It was an hour or two later that Kelly testified he saw McGee again, leaving the dump "in a hurry." Kelly called out to McGee twice if he had found anything, to which McGee allegedly said "Hell, no!"

However, Kelly then testified that McGee returned to the dump about 45 minutes later with four or five of "the Farrar boys" who he described as ranging from ages 7 to 10 years. McGee and the Farrar youths later emerged from the dump at dusk, Kelly said and one of the boys was pushing the tricycle.

Kelly said he called Ray's mother to ask if they had given away the trike. When the mother said no, Kelly told her the "Farrar boys" had it. It was soon after this that the two girls were reported missing, Kelly recalled.

Next on the witness stand was James C. Williams, an employee at the dump in 1966, who discovered the girl's remains. Cawley asked Williams to look at aerial photos of the dump, which were taken a few days after the bodies of the two children were found. Williams identified the location where the bodies were found.

Williams testified that he had seen McGee come to the dump several times, but did not know who he was. He also testified he was not part of the search that took place for the two cousins.

On Monday, Dec. 19, Williams testified that Jessie Anderson told his relative Lawrence, who was also an employee at the dump, that he had seen a child's shoe near a ditch. Checking out what Anderson saw, Williams said that is when he went down to the ditch and found the two girls side by side and face down.

"I was excited and tore up," Williams testified. He then traveled to Triangle Market to call the sheriff, he said.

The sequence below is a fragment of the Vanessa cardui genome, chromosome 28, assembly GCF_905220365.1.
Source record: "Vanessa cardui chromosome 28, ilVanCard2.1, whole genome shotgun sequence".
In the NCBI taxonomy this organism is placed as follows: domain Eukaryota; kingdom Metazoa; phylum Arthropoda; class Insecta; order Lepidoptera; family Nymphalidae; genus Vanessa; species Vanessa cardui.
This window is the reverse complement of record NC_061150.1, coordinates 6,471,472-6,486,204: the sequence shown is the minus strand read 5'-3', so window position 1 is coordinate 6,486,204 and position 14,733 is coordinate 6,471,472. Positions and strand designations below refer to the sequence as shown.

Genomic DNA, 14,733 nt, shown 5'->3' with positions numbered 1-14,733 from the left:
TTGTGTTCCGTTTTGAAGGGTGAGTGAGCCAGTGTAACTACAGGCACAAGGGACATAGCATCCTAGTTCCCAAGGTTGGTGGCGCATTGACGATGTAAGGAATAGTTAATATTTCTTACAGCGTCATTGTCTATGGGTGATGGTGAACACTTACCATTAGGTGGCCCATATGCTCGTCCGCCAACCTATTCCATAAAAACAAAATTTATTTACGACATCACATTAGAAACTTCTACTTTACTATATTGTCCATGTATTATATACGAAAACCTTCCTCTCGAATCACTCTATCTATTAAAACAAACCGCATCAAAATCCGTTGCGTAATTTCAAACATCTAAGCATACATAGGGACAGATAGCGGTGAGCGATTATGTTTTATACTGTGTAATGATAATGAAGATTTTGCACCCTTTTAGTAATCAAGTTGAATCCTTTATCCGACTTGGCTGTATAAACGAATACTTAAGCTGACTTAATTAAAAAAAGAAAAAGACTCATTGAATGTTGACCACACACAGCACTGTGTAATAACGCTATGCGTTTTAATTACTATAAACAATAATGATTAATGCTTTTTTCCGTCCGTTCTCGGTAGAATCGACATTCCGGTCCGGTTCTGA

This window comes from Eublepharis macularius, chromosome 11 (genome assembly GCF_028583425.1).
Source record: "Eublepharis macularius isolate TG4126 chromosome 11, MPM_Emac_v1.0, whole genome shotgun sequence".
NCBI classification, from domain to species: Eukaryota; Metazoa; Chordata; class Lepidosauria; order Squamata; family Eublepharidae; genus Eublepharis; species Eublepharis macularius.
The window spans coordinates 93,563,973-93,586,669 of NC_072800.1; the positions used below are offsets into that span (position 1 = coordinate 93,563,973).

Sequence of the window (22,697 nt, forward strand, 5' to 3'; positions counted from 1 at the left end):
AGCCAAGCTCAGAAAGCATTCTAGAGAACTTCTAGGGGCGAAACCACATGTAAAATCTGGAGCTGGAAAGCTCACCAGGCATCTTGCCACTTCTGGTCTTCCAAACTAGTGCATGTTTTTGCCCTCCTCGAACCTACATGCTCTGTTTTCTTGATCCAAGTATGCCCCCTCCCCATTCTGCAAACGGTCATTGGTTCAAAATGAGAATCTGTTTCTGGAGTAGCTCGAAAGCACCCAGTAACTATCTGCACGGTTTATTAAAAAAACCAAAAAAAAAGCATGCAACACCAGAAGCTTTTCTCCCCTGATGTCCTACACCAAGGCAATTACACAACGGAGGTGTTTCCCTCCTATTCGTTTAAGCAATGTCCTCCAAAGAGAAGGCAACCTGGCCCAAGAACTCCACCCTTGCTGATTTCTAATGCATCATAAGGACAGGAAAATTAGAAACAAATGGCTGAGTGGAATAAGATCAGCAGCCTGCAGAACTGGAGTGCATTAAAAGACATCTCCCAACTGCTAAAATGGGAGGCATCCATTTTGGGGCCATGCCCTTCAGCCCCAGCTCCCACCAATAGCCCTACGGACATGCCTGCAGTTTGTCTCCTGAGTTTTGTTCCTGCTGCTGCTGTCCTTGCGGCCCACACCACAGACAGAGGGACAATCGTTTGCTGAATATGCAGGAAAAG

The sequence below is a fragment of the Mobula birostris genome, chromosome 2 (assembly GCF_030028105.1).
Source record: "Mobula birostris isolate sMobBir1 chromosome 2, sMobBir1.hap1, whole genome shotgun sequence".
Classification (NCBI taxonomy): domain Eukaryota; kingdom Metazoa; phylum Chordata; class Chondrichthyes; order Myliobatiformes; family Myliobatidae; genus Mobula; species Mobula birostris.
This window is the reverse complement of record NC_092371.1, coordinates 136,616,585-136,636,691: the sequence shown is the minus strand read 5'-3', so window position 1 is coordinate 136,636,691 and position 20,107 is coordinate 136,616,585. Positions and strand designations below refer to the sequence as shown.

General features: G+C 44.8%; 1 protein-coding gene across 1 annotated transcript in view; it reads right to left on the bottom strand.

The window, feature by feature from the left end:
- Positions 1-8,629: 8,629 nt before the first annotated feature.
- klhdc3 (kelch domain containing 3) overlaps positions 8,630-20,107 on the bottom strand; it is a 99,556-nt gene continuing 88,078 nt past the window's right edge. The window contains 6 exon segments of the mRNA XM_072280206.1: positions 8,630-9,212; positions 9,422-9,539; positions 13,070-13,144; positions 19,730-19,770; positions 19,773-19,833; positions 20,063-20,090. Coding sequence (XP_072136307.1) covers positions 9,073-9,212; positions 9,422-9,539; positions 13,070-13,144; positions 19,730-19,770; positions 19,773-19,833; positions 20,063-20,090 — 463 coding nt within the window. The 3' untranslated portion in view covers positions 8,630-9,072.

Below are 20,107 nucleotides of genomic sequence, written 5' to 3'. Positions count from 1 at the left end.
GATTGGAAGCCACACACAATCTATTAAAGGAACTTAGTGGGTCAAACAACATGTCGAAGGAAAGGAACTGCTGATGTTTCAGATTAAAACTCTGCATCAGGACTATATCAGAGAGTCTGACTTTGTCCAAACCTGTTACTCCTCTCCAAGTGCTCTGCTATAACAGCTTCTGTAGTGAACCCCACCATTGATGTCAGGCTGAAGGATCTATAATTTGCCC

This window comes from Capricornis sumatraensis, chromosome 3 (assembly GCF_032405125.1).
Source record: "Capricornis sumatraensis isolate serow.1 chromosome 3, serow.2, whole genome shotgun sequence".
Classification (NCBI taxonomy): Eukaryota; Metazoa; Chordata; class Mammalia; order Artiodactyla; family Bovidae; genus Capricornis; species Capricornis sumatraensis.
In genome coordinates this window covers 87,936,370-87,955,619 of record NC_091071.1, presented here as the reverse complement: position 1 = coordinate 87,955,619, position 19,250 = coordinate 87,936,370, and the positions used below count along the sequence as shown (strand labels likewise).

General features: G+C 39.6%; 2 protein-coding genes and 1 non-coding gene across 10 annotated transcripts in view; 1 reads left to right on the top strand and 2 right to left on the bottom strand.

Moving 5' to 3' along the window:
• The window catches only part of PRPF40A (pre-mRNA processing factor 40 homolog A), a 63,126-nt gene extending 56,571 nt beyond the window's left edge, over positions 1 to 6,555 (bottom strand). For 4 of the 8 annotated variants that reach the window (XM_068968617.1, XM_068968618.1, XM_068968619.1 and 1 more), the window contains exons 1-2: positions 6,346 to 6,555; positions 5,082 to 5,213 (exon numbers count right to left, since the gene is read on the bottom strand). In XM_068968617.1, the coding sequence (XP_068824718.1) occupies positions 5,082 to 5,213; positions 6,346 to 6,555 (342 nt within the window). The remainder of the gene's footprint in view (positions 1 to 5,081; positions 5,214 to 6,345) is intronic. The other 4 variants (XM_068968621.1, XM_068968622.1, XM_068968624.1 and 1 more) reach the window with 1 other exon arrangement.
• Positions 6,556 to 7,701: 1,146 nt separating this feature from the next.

Last on the witness stand was former Times-Gazette reporter Bo Melson, who also shot crime scene photos for the Shelbyville Police Department and Bedford County Sheriff's Department from 1966 to 1998. Melson shot the series of photos of the murder scene and was asked to identify what was in each image.

While the photos were in black and white, the images were still graphic, showing the position of the bodies and the blood stains. Melson also took photos of footprints found at the scene and also the shoe that was discovered some 20 yards from where the bodies were found.

Following the testimony of the four witnesses, Cawley entered into the record testimony from the trial in 1967, where a Tennessee Bureau of Investigations agent described McGee's confession made in January 1967, where he said, "All right, I killed them."

Also entered into the record were autopsy reports, which said that Ray died from "massive trauma to the head."

Judge Rich then bound McGee over to the next session of the grand jury.

At the time of the original trial, prosecutors did not want to try the cases together. According to T-G reports from 1967, Attorney General Jim Kidd said that the charges for the Ray murder would be presented after the Seibers case was concluded "if necessary."

Shelbyville police officer James Wilkerson, who has been working on the matter, had praise for the district attorney's office for "coming through" on the decades old case.

Melson simply said, "This has been 42 years coming."